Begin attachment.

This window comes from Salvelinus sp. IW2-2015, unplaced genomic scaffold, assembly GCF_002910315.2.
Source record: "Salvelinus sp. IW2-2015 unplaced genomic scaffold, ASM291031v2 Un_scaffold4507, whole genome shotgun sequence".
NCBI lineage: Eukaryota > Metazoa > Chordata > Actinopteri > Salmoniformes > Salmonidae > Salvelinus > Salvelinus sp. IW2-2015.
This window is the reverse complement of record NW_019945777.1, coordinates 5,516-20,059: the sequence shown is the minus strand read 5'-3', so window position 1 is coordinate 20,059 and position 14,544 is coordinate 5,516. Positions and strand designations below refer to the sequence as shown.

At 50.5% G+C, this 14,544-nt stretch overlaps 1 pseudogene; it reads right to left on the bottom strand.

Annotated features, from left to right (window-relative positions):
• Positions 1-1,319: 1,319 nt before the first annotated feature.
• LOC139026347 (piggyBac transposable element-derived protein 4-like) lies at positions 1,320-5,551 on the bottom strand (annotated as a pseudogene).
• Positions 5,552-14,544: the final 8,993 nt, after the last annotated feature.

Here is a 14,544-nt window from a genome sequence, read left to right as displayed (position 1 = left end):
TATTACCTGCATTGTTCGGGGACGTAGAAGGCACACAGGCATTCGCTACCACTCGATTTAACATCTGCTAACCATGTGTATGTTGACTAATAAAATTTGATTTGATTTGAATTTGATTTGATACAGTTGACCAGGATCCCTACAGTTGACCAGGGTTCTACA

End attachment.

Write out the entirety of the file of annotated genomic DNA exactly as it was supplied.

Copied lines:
This window comes from Salvelinus sp. IW2-2015, unplaced genomic scaffold, assembly GCF_002910315.2.
Source record: "Salvelinus sp. IW2-2015 unplaced genomic scaffold, ASM291031v2 Un_scaffold4507, whole genome shotgun sequence".
NCBI lineage: Eukaryota > Metazoa > Chordata > Actinopteri > Salmoniformes > Salmonidae > Salvelinus > Salvelinus sp. IW2-2015.
This window is the reverse complement of record NW_019945777.1, coordinates 5,516-20,059: the sequence shown is the minus strand read 5'-3', so window position 1 is coordinate 20,059 and position 14,544 is coordinate 5,516. Positions and strand designations below refer to the sequence as shown.

At 50.5% G+C, this 14,544-nt stretch overlaps 1 pseudogene; it reads right to left on the bottom strand.

Annotated features, from left to right (window-relative positions):
• Positions 1-1,319: 1,319 nt before the first annotated feature.
• LOC139026347 (piggyBac transposable element-derived protein 4-like) lies at positions 1,320-5,551 on the bottom strand (annotated as a pseudogene).
• Positions 5,552-14,544: the final 8,993 nt, after the last annotated feature.

Here is a 14,544-nt window from a genome sequence, read left to right as displayed (position 1 = left end):
TATTACCTGCATTGTTCGGGGACGTAGAAGGCACACAGGCATTCGCTACCACTCGATTTAACATCTGCTAACCATGTGTATGTTGACTAATAAAATTTGATTTGATTTGAATTTGATTTGATACAGTTGACCAGGATCCCTACAGTTGACCAGGGTTCTACA